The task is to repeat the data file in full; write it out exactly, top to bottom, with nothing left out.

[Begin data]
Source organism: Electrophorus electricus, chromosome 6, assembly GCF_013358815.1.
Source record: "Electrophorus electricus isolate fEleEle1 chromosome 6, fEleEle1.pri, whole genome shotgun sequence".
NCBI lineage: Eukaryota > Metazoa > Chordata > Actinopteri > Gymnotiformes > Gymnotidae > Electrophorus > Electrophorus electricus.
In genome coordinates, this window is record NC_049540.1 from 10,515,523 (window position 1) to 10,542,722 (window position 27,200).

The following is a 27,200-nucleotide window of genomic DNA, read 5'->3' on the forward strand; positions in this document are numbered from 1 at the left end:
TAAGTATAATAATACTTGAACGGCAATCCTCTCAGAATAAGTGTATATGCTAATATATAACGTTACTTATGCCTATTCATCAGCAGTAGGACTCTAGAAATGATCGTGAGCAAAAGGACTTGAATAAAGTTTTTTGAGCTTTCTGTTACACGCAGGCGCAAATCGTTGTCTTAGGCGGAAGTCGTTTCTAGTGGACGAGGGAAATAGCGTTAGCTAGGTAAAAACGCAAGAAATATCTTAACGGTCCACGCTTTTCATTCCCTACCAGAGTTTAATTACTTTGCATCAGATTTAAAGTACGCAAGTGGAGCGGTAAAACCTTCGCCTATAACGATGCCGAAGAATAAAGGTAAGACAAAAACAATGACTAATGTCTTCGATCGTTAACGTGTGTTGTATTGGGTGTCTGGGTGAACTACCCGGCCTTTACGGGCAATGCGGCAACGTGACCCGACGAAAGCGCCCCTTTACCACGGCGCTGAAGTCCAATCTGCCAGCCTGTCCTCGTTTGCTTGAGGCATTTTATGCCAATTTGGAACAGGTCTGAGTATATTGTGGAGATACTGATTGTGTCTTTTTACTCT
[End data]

Source organism: Electrophorus electricus, chromosome 6, assembly GCF_013358815.1.
Source record: "Electrophorus electricus isolate fEleEle1 chromosome 6, fEleEle1.pri, whole genome shotgun sequence".
NCBI lineage: Eukaryota > Metazoa > Chordata > Actinopteri > Gymnotiformes > Gymnotidae > Electrophorus > Electrophorus electricus.
In genome coordinates, this window is record NC_049540.1 from 10,515,523 (window position 1) to 10,542,722 (window position 27,200).

The following is a 27,200-nucleotide window of genomic DNA, read 5'->3' on the forward strand; positions in this document are numbered from 1 at the left end:
TAAGTATAATAATACTTGAACGGCAATCCTCTCAGAATAAGTGTATATGCTAATATATAACGTTACTTATGCCTATTCATCAGCAGTAGGACTCTAGAAATGATCGTGAGCAAAAGGACTTGAATAAAGTTTTTTGAGCTTTCTGTTACACGCAGGCGCAAATCGTTGTCTTAGGCGGAAGTCGTTTCTAGTGGACGAGGGAAATAGCGTTAGCTAGGTAAAAACGCAAGAAATATCTTAACGGTCCACGCTTTTCATTCCCTACCAGAGTTTAATTACTTTGCATCAGATTTAAAGTACGCAAGTGGAGCGGTAAAACCTTCGCCTATAACGATGCCGAAGAATAAAGGTAAGACAAAAACAATGACTAATGTCTTCGATCGTTAACGTGTGTTGTATTGGGTGTCTGGGTGAACTACCCGGCCTTTACGGGCAATGCGGCAACGTGACCCGACGAAAGCGCCCCTTTACCACGGCGCTGAAGTCCAATCTGCCAGCCTGTCCTCGTTTGCTTGAGGCATTTTATGCCAATTTGGAACAGGTCTGAGTATATTGTGGAGATACTGATTGTGTCTTTTTACTCT